It's one of the worst traits a team can have. Sure, the Yankees have had 25 come-from-behind wins this season, a noble, if misleading statistic. But when they've been really popped in the jaw, like Jason Bay's two-run shot off Rivera in April or Kendry Morales' three-run blast off Joba on Friday, the Yankees seem only concerned with finding a rock to hide under.

"Just two more nights before we can start playing teams that are afraid of us again."

It's difficult to say how this team developed such an unsavory characteristic, and even tougher to try to figure out a way to expunge it. It may ultimately fall on the manager.

Question Joe Torre The Tactician all you want, but he was a master of the subtle gesture to loosen up a player or team. He was an expert communicator. This will be perhaps Joe Girardi's greatest challenge yet as Yankees manager. A black-and-white "numbers guy" by nature, he'll need to read and relate to this team in a way that has nothing to do with video or statistics.

The Yankees face two challenges as the second half beckons. The first is to win the 45 or so games to qualify for the postseason. But perhaps just as important, the team must make a statement against their two arch-rivals.

Both Anaheim and Boston think they're better than the Yankees right now. Whether or not that's actually true doesn't really matter. Perception becomes reality.

They have three more games left with the Angels in Anaheim from Sept. 21-23. They need to win that series, and not just because of the series' late placement on the schedule. A similar challenge awaits with the Red Sox.

Are the Yankees Glass Joe or Mike Tyson? We'll find out soon enough.

Wednesday, July 8, 2009

Would you trade Joba for Halladay?

There are nights when it all must become too much for J.P. Ricciardi to bare.

Restless evenings where the Blue Jays general manager stares at the ceiling of his plush Toronto condominium and instead of counting sheep only sees Jacoby Ellsbury triples, CC Sabathia shutouts and Carlos Pena walk-offs.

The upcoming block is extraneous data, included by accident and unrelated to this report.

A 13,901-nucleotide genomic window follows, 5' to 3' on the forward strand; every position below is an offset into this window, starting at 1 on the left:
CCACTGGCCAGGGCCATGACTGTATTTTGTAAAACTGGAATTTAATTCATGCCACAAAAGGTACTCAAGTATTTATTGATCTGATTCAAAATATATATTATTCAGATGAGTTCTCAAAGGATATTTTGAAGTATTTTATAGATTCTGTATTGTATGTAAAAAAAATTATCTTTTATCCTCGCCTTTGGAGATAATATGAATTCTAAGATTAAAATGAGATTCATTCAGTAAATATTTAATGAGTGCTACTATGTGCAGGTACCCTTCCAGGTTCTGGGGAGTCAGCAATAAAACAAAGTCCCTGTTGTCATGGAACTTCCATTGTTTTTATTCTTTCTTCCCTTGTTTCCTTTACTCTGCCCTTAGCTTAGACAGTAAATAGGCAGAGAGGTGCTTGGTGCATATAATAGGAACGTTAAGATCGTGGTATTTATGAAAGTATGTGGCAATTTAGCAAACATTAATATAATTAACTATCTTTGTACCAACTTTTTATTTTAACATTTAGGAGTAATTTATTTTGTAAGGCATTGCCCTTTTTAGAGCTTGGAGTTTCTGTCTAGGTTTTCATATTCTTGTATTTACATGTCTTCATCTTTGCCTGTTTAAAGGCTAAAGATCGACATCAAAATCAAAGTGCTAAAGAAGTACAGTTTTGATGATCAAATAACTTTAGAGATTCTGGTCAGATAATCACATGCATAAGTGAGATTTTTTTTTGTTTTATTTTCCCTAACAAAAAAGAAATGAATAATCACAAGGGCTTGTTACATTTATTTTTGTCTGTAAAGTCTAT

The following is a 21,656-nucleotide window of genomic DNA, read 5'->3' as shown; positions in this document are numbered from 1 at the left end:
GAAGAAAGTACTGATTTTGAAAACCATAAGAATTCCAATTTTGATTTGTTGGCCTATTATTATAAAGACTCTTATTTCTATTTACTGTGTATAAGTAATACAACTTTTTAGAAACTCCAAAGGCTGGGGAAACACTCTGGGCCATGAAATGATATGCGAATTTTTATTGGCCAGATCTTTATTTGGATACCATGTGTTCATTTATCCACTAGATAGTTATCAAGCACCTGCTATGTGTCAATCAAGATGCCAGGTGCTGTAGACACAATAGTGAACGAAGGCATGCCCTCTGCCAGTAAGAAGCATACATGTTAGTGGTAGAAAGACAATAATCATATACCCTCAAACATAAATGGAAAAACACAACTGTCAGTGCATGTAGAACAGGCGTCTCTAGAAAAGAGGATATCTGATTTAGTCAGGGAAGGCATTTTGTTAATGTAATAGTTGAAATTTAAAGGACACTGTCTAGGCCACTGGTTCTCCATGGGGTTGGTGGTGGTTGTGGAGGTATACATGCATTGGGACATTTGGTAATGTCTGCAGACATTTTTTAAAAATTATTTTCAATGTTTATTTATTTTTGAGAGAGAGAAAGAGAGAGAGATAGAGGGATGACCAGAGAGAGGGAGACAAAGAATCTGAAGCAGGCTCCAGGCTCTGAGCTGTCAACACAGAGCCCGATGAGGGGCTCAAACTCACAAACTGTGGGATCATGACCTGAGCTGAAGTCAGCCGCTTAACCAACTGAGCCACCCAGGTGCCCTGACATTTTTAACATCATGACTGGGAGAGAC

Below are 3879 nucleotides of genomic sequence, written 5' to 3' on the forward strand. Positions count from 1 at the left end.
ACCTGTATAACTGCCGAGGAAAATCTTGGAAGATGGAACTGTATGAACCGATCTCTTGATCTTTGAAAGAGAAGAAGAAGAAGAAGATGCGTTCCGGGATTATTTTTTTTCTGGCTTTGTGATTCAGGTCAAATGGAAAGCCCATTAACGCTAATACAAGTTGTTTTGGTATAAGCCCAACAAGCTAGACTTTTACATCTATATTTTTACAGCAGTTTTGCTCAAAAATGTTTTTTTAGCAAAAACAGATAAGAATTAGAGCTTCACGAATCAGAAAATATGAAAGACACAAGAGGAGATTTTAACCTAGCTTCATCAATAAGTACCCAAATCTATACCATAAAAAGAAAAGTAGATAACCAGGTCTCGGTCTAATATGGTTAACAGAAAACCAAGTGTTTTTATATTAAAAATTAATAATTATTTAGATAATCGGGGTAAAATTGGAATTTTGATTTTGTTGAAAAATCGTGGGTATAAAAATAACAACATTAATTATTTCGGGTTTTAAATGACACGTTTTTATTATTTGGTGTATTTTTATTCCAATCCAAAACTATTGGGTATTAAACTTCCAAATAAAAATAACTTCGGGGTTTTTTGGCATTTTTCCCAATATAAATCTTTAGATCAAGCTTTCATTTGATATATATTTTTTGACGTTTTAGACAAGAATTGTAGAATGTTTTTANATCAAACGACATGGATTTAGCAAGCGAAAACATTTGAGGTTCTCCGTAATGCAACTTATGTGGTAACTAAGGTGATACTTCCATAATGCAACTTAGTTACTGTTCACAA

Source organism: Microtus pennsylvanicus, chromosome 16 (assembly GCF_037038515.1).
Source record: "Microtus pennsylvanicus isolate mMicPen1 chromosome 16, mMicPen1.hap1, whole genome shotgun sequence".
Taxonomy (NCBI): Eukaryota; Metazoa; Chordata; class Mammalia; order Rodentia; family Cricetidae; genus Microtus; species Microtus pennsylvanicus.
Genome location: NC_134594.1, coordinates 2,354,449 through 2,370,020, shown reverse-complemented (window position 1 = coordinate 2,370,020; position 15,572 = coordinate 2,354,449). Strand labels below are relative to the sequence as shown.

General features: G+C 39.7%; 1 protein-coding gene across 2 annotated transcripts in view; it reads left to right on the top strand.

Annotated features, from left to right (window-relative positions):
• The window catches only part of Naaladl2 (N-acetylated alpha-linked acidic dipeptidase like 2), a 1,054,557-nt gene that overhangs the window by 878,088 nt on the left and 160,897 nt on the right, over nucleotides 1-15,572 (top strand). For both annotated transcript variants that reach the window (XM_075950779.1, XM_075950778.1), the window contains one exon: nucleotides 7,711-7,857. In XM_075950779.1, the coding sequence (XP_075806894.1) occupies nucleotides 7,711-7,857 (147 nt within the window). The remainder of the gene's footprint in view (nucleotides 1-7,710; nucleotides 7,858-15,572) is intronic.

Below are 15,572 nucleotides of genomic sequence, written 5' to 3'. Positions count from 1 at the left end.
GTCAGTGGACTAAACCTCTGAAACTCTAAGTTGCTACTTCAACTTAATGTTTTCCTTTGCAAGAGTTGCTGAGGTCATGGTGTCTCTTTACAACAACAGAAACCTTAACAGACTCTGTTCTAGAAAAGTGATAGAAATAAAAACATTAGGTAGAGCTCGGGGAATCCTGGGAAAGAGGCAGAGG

It's these visions that can drive a man to insanity...or to trade Roy Halladay.

The Blue Jays' fast start and subsequent "Hey, these guys are dangerous because they believe in themselves!" stories are long gone, replaced by the bitter reality that Toronto plays in a division that arguably houses the three best teams in baseball.

And while mid-budget teams like the Blue Jays can succeed–the Rays being the most obvious example–Toronto's roster and farm system simply doesn't stack up as presently constituted. A facelift is necessary to compete in the treacherous AL East.

Halladay–10-2 this season and perhaps the most respected starter in baseball–has become the hottest midseason trade candidate of the decade. If Ricciardi plays this right, he can retool the franchise for years to come. The team that lands Halladay, meanwhile, becomes an instant postseason favorite.

The popular thinking around baseball is that the Phillies are the frontrunners for Halladay, and that the Yankees will be nothing more than mischief-makers in the process.

But just for fun, let's imagine if the Yankees managed to acquire Halladay. A rotation led by CC Sabathia, Roy Halladay and A.J. Burnett heading into the postseason? That's downright scary.

Halladay's price tag would obviously be huge, and there's no way you'd be able to acquire him without it hurting ... a lot. Like, Joba Chamberlain a lot.

The Yankees famously passed on Johan Santana two years ago, unwilling to deal their best prospects for the ace left-hander. Even with Phil Hughes' emergence as a bullpen weapon this season, you have to wonder if it's a decision that still eats at Brian Cashman.

Halladay, in that sense, could be a chance at a mulligan for the Yankees GM. And Chamberlain is the blue chip name that could get a deal done.

Joba has certainly given the Yankees (and their fans) fits this season, but he remains a tremendously promising talent. The organization still regards Chamberlain as a future ace in his own right. Just how strongly they believe that would dictate whether a deal could ever happen.